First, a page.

Deck of cards - method for finding missing card - help please

[This thread was copied here from the old forum.]

jontsef 31 October, 2012 - 11:40

Disclaimer: Before you suggest this method instead: I am aware that the method of mutilating the images for each card that has been seen works best for these types of challenges, but I wanted to do one based on mental arithmetic.

I came up with a method for detecting the missing card in a deck (this only works when one card is removed not more) which is based on simple arithmetic, but I would appreciate some help with it.
One simple method would be to assign a different value to every card, from 1 to 52, and then subtract it from the total sum of 1 to 52 (1378) until you go through the entire deck and are left with a number between 1 to 52, which corresponds to the missing card. You could also add them if subtracting is trickier, and you’d be left with a number between 1326 and 1377, and the difference from 1378 would correspond to the card.
The problem with this method, assuming we already have the cards assigned to the numbers, is that keeping a running sum up to, or down from, 1378 isn’t easy to do quickly, and one slip will result in the wrong answer.

My improvement is to have 4 separate running totals, for each of the suits, each adding up to just 91 (sum of 1-13). So, let’s say you subtract each card you see from the corresponding total for that suit, then when you go through the deck you’ll have 3 suits with a total of 0 and one with a total of 1-13, giving you the missing card instantly (1 left in the clubs total = ace of clubs). Great, any second grader can accomplish that.

Here is the part where I need help though: what would be a good method to keep track of of the 4 totals at the same time? Is there a technique that would work for this? I want it to be based on arithmetic which would then give the missing card instantly, without having to create images and then go through the cards again.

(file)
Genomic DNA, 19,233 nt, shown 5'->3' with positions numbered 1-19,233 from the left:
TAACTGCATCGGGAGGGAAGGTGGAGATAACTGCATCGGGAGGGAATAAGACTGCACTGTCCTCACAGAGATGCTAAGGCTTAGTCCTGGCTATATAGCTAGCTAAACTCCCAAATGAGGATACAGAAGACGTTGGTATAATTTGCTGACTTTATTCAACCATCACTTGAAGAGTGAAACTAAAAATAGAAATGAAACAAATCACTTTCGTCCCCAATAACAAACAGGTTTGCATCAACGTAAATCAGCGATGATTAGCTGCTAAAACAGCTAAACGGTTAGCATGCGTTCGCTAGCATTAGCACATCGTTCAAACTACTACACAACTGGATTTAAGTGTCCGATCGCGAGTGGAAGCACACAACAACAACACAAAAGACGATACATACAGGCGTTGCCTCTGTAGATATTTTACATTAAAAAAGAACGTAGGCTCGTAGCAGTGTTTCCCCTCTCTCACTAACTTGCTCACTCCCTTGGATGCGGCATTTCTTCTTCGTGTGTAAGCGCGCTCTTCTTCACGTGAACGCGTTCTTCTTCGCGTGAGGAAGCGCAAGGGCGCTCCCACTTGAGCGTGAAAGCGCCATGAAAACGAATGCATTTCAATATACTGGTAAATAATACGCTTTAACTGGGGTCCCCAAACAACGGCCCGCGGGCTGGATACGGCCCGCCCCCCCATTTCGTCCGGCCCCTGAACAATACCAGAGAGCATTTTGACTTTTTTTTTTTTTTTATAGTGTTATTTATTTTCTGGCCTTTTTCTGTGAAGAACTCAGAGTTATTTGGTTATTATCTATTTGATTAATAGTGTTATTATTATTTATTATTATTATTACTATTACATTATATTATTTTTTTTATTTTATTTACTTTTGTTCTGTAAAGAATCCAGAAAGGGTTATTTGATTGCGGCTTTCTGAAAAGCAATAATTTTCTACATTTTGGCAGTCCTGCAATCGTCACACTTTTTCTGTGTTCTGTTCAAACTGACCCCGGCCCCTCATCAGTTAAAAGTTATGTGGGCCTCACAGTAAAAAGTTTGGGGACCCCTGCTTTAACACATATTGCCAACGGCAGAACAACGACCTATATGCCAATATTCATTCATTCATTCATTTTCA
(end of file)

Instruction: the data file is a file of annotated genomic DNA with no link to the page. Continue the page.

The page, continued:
Grandmaster George Koltanowski could play blindfolded against 56 chess players at the same time, so surely 4 running totals shouldn’t be a challenge…

Thanks ahead.

Tarsier 31 October, 2012 - 13:22

In my opinion the classical method is easier, but your idea is interesting.
Remember 4 numbers speedly it’s not so easy, if anyone knows a technique, please post it, because I’me intersted on it also.
For your problem, if you change the values for a total of 2000 instead of 1378, you can add numbers until 100, and then restart from 0 each time. In this way you work with number composed by 2 cipher.
At the end you will have the complement of the last card.

greymatters 31 October, 2012 - 14:40

One of the major advantages of the classic mutilated image version is that it actually gets easier as more cards are removed. In addition, it actually gets easier as more cards are removed.

In professional card circles, the mathematical approach you’re working on is known as “clocking the deck” or “card clocking”. That might at least give you something to search for, and see what improvements others have made. Beware that many systems don’t give suits, however.

suncover 11 November, 2012 - 19:20

Does sounds like a lot of extra work, to me :stuck_out_tongue: But an interesting approach, nonetheless!

NeilG 12 November, 2012 - 01:32

I like the idea of doing it mathematically, and the sums wouldn’t be hard. I would think it easier to keep one running total, but perhaps with individual cards valued 1-13 but suites 1000,2000 etc. The sums would be a little easier, and there’s less to learn.
4 of spades 1004
5 of diamonds 4005
7 of clubs 3007

Until you end up with a total of 130364 less the missing card values. (Or keep two totals, one for card values, one for suite totals - much easier than four totals)


  • as we mentally think “4 of spades”, not “spades-4”, reversing the suite and values I suggested above would probably be mentally fractionally easier/quicker, so 4 of spades 4001 etc, and ending up with a total of 364130 less the missing card value.

  • the logic for putting one part in thousands is so that the two sums, suite values and card values never “interfere” with each other by requiring carrying, so that the arithmetic is a little easier.


jontsef 12 November, 2012 - 02:54

Thank you all for the helpful suggestions. I read a bit on the subject since and noticed that there have been quite a few proposals over the years (not surprising), but I’ve decided to place this challenge on hold for now and focus my efforts on other endeavors.
Neil, your idea is interesting; I think I’ll use something similar if I do decide to use the math method.

gojaejin 12 November, 2012 - 19:03

If the goal is a method for only a single card, then it seems a lot easier to add only the card ranks and track the suit by visualizing flipping two binary parameters. For example:

-The total is either GREEN or PURPLE and either written in SMALL or LARGE font.
-A red card flips COLOR; a black card does nothing.
-A heart or spade flips SIZE (because they kinda look like up or down arrows); a diamond or club does nothing.

Then, if you start with a SMALL GREEN number, you can read off you result:

Make kings zero, and you only have to manage adding toward/subtracting from 312.

jontsef 12 November, 2012 - 23:56

Interesting idea; I’ll give it a try.